INTERFAITH CLIMATE CHANGE CAMPAIGN EXTENDS TO 18 STATES
March 30, 2001, NEW YORK CITY An interfaith movement to educate and act on global warming including work to support the Kyoto Protocol and enlist local congregations in energy conservation now reaches into 18 states.
The Interfaith Climate Change Campaign is designed to help people of faith see global warming as a religious issue and to encourage individuals, congregations and governments to do something about it.
The National Council of Churches Eco-Justice Working Group, consisting of Protestant and Orthodox communions, is partnering with Catholics, evangelicals and Jews in this strategy that was kicked off in August 1998 to organize faith-based support for initiatives on climate change.
"The momentum to proclaim global warming a religious issue has caught on," said the Rev. Richard Killmer, Environmental Justice Director for the National Council of Churches. "People are realizing this is not a dry or irrelevant policy issue. It is about what we will give to our children and grandchildren. It is also about practicing life and about justice for the most vulnerable all over the world."
An initial campaign was tested in Ohio in 1998 including educational, lifestyle, public policy and media strategies. In 1999, with the Ohio campaign as a model, the effort was expanded to four additional states Michigan, Pennsylvania, West Virginia and Iowa.
With campaigns still ongoing in those five states, 11 new states began organizing around the climate change issue early in 2000: Florida, Georgia, Indiana, Maine, Minnesota, New Mexico, North Carolina, Oregon, South Carolina, Washington and Wisconsin. Early in 2001, Colorado and Texas joined them.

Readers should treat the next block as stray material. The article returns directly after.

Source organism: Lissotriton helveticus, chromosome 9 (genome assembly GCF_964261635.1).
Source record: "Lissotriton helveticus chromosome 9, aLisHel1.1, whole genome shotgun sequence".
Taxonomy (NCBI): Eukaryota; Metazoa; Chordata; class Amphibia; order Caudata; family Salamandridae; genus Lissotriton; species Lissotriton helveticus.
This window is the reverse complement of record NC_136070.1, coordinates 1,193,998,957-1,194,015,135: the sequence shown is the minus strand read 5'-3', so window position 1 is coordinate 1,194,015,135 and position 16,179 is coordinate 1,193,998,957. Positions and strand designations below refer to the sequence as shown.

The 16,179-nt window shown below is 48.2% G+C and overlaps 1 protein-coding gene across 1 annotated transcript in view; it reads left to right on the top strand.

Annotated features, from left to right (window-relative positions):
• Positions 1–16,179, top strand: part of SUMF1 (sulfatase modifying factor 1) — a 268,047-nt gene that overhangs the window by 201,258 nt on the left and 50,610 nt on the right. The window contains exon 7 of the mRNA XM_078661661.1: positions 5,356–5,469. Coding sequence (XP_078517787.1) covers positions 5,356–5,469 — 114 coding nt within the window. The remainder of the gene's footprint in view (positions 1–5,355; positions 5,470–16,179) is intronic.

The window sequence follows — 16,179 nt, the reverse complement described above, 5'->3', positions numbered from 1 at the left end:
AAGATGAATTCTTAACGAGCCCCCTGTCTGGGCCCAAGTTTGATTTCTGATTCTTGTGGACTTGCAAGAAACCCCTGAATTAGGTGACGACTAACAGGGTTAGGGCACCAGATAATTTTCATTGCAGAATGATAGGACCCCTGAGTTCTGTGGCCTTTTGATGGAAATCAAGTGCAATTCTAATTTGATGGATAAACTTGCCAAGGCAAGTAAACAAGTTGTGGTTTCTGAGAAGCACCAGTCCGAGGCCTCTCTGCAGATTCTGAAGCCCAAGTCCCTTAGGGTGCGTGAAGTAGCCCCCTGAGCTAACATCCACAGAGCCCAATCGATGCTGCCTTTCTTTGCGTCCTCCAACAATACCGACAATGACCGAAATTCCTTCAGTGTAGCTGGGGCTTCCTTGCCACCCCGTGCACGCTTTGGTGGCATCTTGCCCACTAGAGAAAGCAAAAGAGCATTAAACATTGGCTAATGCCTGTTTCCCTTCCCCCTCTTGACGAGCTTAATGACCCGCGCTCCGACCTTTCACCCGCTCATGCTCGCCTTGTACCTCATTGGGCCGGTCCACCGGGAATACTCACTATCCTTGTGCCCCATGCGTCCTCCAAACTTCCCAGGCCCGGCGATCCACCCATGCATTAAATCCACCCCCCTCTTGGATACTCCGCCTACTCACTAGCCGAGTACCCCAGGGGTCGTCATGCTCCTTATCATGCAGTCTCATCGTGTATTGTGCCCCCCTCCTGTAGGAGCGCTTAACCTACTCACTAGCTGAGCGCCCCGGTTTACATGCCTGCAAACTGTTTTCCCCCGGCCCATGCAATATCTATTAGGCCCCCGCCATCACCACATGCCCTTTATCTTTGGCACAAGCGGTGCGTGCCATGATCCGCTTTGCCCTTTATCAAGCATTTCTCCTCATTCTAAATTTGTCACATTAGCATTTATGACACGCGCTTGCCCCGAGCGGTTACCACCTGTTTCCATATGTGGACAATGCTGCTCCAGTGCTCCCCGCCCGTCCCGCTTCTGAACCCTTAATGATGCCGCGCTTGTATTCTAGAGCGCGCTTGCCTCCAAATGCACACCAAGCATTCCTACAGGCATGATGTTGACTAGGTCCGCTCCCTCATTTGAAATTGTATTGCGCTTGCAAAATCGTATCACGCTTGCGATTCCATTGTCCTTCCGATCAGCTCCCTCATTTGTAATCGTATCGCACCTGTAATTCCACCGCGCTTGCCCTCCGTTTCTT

The 18-state initiative is being carried out through state ecumenical agencies. In each state, local religious leaders form an interfaith planning committee, hold a two-day training event, develop a Religious Leaders Statement and implement an ongoing climate change campaign. The campaign, after the training events, involves educating in congregations and judicatories, enabling congregations to use less energy, educating the public through the media, and organizing visits with elected officials, including U.S. senators.
Here are a few examples of activities/achievements of state campaigns:
OHIO: "Members of the Ohio Interfaith Global Warming Campaign, organized through the Ohio Council of Churches (based in Columbus, Ohio), testified in the Ohio State legislature against a bill calling upon members of the U.S. Congress from Ohio to vote against the proposed Kyoto Protocol of the Framework Convention on Climate Change a treaty ratified by 160 nations including the U.S. Senate," Killmer said. "Much to the surprise of legislators, these people of faith ended up being the strongest voice in support of Kyoto."
MICHIGAN: In Michigan, the interfaith campaign has offered energy efficiency seminars for members of the faith community, partnered with the Michigan Environmental Council and the World Wildlife Fund and placed five regional coordinators throughout the state. "Though Michigan is a big and challenging state, were being noticed more," said Kim Winchell, of Freeland, Mich., coordinator of the Michigan campaign and an Evangelical Lutheran Church of America layperson. "We will sit down face-to-face with our legislators to try to convince them that this is a time for bold action on the issue," Ms. Winchell said. "Also, its an ongoing challenge to be heard by all corners of the religious community in Michigan, but those of us involved in this work plan to keep up a steady, and growing, drumbeat, until we are heard."
WEST VIRGINIA: "Since our training event in December, 1999, we have had good success in getting congregations to do a Bible study on the issue and to become energy stewardship congregations," said Marcia Leitch, from Talcott, W.Va., a Presbyterian educator who coordinates the West Virginia Interfaith Global Warming Campaign. Members of the campaign met with U.S. Representative Robert Wise and with Senator Birds state staff person in Charleston, W.Va., and West Virginia religious leaders have done letter writing campaigns around significant issues in the state.
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